I Cover Northern Westchester Progressives and Activists — # 1 – Buchanan Spectra Presentation


SPECTRE_Logo littleI went to Buchanan’s Village Board meeting last night. Spectra Energy (Not to be confused with James Bond’s Spectre ) (thanks Becket Feierbach) gave a presentation and took questions. For those who don’t know, Spectre is planning to build a gigantic 42” pipeline UNDER the Hudson River, THROUGH two earthquake fault zones PAST an aging unlicensed leaking nuclear power plant and right NEXT TO the Buchanan-Verplanck elementary school. What could possibly go wrong?

The 300 children and adults at the elementary school will be within the “high consequence area” of the pipeline, meaning that in the event of an explosion, 100% of the humans will be incinerated within 90 seconds.

For a primer on the dangers of natural gas and up-to-the-minute news on the latest explosions, check out the labor of love that is

My friend Kevin O’Neill, intelligently objecting to the use of First Peoples’ tribal names for natural gas infrastructure, won’t call it by it’s official name, the Algonquin Pipeline, but calls it instead the “High Pressure Fracking Gas Monstrosity Pipeline” and points out that Westchester is slated to become a sacrifice zone.

It was one of those meetings where the people in charge of the project wear suits and impassively explain how they know what they’re doing and there’s really no rational cause for concern and “answer” questions by providing as little information as possible and making vague promises to get back with better answers at some later point in time.

It reminded me a lot of the recent Nuclear Regulatory Commission public meeting I went to (where I first met Peter Gross, the new leader of And Dr Susan Rubin showed The Plan(?), her movie about evacuating away from the aging unlicensed leaking nuclear reactor and passed out delicious popcorn.)

There was considerable and amazingly well-informed opposition, much of it from the remarkable people at WPP/Spectra Task Force in Cortlandt and Stop the Algonquin Pipeline Expansion, including Bernie Vaughey, chairman of the Task Force and two of the founding members of SAPE Paula Clair and Susan Van Dolsen (Westchester for Change). We were hoping for a sighting of Ellen Weininger (Grassroots Environmental Education) but she couldn’t make it.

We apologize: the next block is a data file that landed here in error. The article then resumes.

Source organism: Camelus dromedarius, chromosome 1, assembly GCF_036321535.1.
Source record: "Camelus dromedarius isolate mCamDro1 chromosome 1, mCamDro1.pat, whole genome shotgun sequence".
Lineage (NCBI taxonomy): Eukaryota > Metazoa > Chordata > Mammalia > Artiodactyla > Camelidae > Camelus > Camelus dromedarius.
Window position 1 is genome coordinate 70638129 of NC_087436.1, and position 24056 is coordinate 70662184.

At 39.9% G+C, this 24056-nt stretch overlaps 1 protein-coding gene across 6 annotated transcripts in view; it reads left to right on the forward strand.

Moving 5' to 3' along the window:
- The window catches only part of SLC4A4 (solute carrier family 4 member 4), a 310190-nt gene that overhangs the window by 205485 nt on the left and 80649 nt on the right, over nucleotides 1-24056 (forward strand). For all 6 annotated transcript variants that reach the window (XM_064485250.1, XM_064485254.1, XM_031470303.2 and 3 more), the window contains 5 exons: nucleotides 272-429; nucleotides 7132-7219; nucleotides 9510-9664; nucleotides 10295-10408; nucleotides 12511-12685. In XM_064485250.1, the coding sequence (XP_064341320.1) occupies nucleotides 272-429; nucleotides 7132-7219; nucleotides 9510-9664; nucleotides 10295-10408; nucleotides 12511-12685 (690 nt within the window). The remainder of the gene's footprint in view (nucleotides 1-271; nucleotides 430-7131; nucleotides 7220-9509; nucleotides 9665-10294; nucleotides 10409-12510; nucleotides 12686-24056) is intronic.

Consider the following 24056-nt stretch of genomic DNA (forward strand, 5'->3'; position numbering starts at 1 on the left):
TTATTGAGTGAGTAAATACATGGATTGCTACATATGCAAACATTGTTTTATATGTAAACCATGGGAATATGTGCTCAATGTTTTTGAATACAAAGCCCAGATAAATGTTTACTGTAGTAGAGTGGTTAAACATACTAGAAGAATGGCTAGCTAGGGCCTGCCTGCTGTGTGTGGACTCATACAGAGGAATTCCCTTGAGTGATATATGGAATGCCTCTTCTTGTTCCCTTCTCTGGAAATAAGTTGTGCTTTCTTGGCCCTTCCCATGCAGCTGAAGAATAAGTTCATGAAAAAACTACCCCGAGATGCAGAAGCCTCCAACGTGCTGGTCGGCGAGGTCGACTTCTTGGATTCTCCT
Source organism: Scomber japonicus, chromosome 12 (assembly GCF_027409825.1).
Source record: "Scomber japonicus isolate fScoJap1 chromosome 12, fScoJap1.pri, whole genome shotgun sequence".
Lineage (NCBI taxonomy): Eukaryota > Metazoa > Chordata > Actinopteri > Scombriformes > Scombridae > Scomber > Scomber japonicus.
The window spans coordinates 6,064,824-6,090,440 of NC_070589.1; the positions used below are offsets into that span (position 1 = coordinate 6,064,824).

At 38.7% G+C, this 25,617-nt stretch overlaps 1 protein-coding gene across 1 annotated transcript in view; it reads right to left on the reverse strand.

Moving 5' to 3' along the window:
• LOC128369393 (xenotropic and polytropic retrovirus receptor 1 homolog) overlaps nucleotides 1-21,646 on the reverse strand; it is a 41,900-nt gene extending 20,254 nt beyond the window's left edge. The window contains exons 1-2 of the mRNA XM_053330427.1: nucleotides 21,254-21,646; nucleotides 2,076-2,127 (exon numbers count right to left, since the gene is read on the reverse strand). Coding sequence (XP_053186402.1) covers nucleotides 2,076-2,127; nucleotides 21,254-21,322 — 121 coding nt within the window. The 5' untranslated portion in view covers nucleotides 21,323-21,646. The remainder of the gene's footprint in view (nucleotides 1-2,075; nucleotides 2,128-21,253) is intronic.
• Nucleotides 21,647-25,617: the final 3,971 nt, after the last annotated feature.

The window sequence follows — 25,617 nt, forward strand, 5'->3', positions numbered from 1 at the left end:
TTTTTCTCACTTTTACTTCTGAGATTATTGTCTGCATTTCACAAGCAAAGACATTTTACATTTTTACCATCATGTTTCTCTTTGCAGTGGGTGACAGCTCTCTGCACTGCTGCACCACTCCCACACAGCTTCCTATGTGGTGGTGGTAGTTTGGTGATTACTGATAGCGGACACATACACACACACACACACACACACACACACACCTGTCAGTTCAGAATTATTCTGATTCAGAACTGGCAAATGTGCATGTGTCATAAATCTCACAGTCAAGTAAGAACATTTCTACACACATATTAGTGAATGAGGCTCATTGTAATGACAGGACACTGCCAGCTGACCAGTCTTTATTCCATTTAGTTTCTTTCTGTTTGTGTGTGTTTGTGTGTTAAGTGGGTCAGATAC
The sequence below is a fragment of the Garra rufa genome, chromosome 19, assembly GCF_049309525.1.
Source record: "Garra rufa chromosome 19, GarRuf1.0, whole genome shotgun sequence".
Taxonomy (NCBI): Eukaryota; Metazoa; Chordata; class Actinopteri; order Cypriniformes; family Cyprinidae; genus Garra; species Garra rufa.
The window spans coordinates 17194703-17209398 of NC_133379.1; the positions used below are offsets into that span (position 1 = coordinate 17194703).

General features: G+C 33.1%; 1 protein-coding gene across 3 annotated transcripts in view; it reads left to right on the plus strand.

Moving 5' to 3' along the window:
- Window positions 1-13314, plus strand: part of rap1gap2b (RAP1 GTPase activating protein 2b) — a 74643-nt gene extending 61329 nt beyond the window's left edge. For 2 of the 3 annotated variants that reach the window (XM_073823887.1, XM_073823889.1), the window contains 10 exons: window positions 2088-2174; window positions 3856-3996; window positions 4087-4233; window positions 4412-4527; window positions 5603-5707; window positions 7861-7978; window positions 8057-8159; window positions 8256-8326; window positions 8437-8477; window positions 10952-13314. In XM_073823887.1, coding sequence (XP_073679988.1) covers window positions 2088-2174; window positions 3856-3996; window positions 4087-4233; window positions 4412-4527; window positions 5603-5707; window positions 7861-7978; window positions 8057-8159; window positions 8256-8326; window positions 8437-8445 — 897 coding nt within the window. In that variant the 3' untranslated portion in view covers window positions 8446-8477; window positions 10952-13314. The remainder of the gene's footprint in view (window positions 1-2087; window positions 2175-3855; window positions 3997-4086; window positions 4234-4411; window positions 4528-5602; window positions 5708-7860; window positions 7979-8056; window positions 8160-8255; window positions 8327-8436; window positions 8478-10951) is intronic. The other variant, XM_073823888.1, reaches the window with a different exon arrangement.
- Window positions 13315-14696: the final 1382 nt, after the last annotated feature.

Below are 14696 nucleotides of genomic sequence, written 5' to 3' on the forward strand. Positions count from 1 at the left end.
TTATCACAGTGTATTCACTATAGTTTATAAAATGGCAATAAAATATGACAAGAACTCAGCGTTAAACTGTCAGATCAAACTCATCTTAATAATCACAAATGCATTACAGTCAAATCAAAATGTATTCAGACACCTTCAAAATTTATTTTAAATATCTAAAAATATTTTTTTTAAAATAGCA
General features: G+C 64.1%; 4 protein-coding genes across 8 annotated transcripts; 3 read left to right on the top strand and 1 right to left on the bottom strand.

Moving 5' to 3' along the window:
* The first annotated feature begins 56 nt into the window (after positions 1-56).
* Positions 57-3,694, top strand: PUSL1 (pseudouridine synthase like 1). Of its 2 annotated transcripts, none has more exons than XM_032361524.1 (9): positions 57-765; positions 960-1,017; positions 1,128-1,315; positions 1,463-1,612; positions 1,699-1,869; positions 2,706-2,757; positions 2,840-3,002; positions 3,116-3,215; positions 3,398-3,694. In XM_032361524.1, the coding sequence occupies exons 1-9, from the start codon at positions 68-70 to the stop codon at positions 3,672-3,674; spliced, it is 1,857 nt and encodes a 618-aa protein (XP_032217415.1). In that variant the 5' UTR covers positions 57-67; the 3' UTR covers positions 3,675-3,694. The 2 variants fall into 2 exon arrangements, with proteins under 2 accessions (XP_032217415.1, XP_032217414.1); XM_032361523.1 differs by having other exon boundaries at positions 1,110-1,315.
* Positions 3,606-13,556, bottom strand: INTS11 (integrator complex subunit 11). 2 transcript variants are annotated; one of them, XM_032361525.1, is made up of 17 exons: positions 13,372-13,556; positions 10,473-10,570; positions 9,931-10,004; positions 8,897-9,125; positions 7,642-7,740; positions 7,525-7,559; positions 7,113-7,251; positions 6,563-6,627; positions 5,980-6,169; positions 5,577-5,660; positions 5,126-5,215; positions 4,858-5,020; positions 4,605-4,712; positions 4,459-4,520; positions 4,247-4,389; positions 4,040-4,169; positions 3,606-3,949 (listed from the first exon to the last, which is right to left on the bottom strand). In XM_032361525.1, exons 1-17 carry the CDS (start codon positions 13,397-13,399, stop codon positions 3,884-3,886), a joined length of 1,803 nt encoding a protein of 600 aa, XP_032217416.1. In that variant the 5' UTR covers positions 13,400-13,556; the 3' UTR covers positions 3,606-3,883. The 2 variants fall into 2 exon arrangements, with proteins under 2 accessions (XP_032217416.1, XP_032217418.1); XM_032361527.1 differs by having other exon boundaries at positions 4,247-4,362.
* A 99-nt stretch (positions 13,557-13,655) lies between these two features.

The Mayor, Theresa Knickerbocker, and most (all?) of the elected officials and all the citizens who spoke at the meeting fell somewhere between serious concerns and unalterable opposition. Like nearly all such energy infrastructure projects, the permission of the local population and their government is not required. The Federal Energy Regulatory Commission grants permission to energy companies. FERC tends to authorize pretty much all the projects industry suggests. Though not until after a public comment period. By its own description, “FERC is self-funding, in that it pays for its own operations by imposing annual charges and fees on the industries it regulates.” Should any party have the wherewithal, resources and stamina, FERC decisions can be reviewed by federal courts. The opponents of the Minisink compressor station eventually managed to have their day in federal court. They lost.

One of the citizens who spoke was Jenn Duffy Lauth who characterized her community as including, as does Miniskink, a number of first responders, including 9/11 first responders. And that such people don’t easily give up. As she put it, “I don’t want you to come here because it doesn’t make any sense. You’re going to have a fight on your hands. We’re fighters. We’re the one who go into burning buildings when they fall down. We’re the ones that go in after those kids even if we’ve only got 90 seconds.”

There’s passion and true grit in this crowd of citizens. Their objections run from the noise to the venting of radioactive substances “to atmosphere” all the way through to climate change and any percentage of humans possibly being incinerated. These people are defending their home place. And it is good and right for them to do so.